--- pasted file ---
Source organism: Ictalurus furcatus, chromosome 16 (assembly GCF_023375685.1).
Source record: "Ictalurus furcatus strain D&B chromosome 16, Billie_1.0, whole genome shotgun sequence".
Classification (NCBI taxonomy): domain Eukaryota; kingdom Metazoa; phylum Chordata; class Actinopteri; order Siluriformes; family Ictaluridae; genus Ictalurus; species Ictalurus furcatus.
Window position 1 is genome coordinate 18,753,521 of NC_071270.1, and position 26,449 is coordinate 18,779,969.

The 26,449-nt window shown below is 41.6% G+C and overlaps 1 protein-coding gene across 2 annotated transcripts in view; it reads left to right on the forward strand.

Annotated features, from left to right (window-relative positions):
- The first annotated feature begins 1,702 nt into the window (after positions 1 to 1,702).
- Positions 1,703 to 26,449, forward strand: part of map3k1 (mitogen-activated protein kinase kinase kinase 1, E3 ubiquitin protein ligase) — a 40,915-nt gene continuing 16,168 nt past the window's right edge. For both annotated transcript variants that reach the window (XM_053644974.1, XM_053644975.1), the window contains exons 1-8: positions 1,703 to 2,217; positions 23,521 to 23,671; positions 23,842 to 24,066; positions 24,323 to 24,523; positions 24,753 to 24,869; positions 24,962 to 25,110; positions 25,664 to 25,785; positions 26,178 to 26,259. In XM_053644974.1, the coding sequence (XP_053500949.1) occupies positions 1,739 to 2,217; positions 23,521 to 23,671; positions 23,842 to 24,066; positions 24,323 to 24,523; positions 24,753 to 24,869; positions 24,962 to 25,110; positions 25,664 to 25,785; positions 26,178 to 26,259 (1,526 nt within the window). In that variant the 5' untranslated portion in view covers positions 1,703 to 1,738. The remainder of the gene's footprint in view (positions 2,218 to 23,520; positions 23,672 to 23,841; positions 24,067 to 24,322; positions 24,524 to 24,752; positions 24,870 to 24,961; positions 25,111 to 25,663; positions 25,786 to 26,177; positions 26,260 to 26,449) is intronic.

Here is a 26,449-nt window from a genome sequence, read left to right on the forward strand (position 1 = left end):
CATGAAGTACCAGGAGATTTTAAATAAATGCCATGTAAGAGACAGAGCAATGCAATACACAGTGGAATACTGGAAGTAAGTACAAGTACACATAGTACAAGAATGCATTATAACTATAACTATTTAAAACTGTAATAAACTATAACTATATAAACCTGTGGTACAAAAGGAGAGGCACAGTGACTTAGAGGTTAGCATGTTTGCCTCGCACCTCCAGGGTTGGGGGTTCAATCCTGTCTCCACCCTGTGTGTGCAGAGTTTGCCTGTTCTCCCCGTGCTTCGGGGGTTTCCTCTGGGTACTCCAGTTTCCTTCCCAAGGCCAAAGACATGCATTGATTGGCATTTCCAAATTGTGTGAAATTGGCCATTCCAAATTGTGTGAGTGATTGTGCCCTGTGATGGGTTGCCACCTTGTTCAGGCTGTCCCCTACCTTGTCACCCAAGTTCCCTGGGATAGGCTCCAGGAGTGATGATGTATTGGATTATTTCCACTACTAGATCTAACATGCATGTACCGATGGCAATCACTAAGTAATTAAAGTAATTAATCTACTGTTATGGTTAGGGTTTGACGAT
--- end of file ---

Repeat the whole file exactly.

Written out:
Source organism: Ictalurus furcatus, chromosome 16 (assembly GCF_023375685.1).
Source record: "Ictalurus furcatus strain D&B chromosome 16, Billie_1.0, whole genome shotgun sequence".
Classification (NCBI taxonomy): domain Eukaryota; kingdom Metazoa; phylum Chordata; class Actinopteri; order Siluriformes; family Ictaluridae; genus Ictalurus; species Ictalurus furcatus.
Window position 1 is genome coordinate 18,753,521 of NC_071270.1, and position 26,449 is coordinate 18,779,969.

The 26,449-nt window shown below is 41.6% G+C and overlaps 1 protein-coding gene across 2 annotated transcripts in view; it reads left to right on the forward strand.

Annotated features, from left to right (window-relative positions):
- The first annotated feature begins 1,702 nt into the window (after positions 1 to 1,702).
- Positions 1,703 to 26,449, forward strand: part of map3k1 (mitogen-activated protein kinase kinase kinase 1, E3 ubiquitin protein ligase) — a 40,915-nt gene continuing 16,168 nt past the window's right edge. For both annotated transcript variants that reach the window (XM_053644974.1, XM_053644975.1), the window contains exons 1-8: positions 1,703 to 2,217; positions 23,521 to 23,671; positions 23,842 to 24,066; positions 24,323 to 24,523; positions 24,753 to 24,869; positions 24,962 to 25,110; positions 25,664 to 25,785; positions 26,178 to 26,259. In XM_053644974.1, the coding sequence (XP_053500949.1) occupies positions 1,739 to 2,217; positions 23,521 to 23,671; positions 23,842 to 24,066; positions 24,323 to 24,523; positions 24,753 to 24,869; positions 24,962 to 25,110; positions 25,664 to 25,785; positions 26,178 to 26,259 (1,526 nt within the window). In that variant the 5' untranslated portion in view covers positions 1,703 to 1,738. The remainder of the gene's footprint in view (positions 2,218 to 23,520; positions 23,672 to 23,841; positions 24,067 to 24,322; positions 24,524 to 24,752; positions 24,870 to 24,961; positions 25,111 to 25,663; positions 25,786 to 26,177; positions 26,260 to 26,449) is intronic.

Here is a 26,449-nt window from a genome sequence, read left to right on the forward strand (position 1 = left end):
CATGAAGTACCAGGAGATTTTAAATAAATGCCATGTAAGAGACAGAGCAATGCAATACACAGTGGAATACTGGAAGTAAGTACAAGTACACATAGTACAAGAATGCATTATAACTATAACTATTTAAAACTGTAATAAACTATAACTATATAAACCTGTGGTACAAAAGGAGAGGCACAGTGACTTAGAGGTTAGCATGTTTGCCTCGCACCTCCAGGGTTGGGGGTTCAATCCTGTCTCCACCCTGTGTGTGCAGAGTTTGCCTGTTCTCCCCGTGCTTCGGGGGTTTCCTCTGGGTACTCCAGTTTCCTTCCCAAGGCCAAAGACATGCATTGATTGGCATTTCCAAATTGTGTGAAATTGGCCATTCCAAATTGTGTGAGTGATTGTGCCCTGTGATGGGTTGCCACCTTGTTCAGGCTGTCCCCTACCTTGTCACCCAAGTTCCCTGGGATAGGCTCCAGGAGTGATGATGTATTGGATTATTTCCACTACTAGATCTAACATGCATGTACCGATGGCAATCACTAAGTAATTAAAGTAATTAATCTACTGTTATGGTTAGGGTTTGACGAT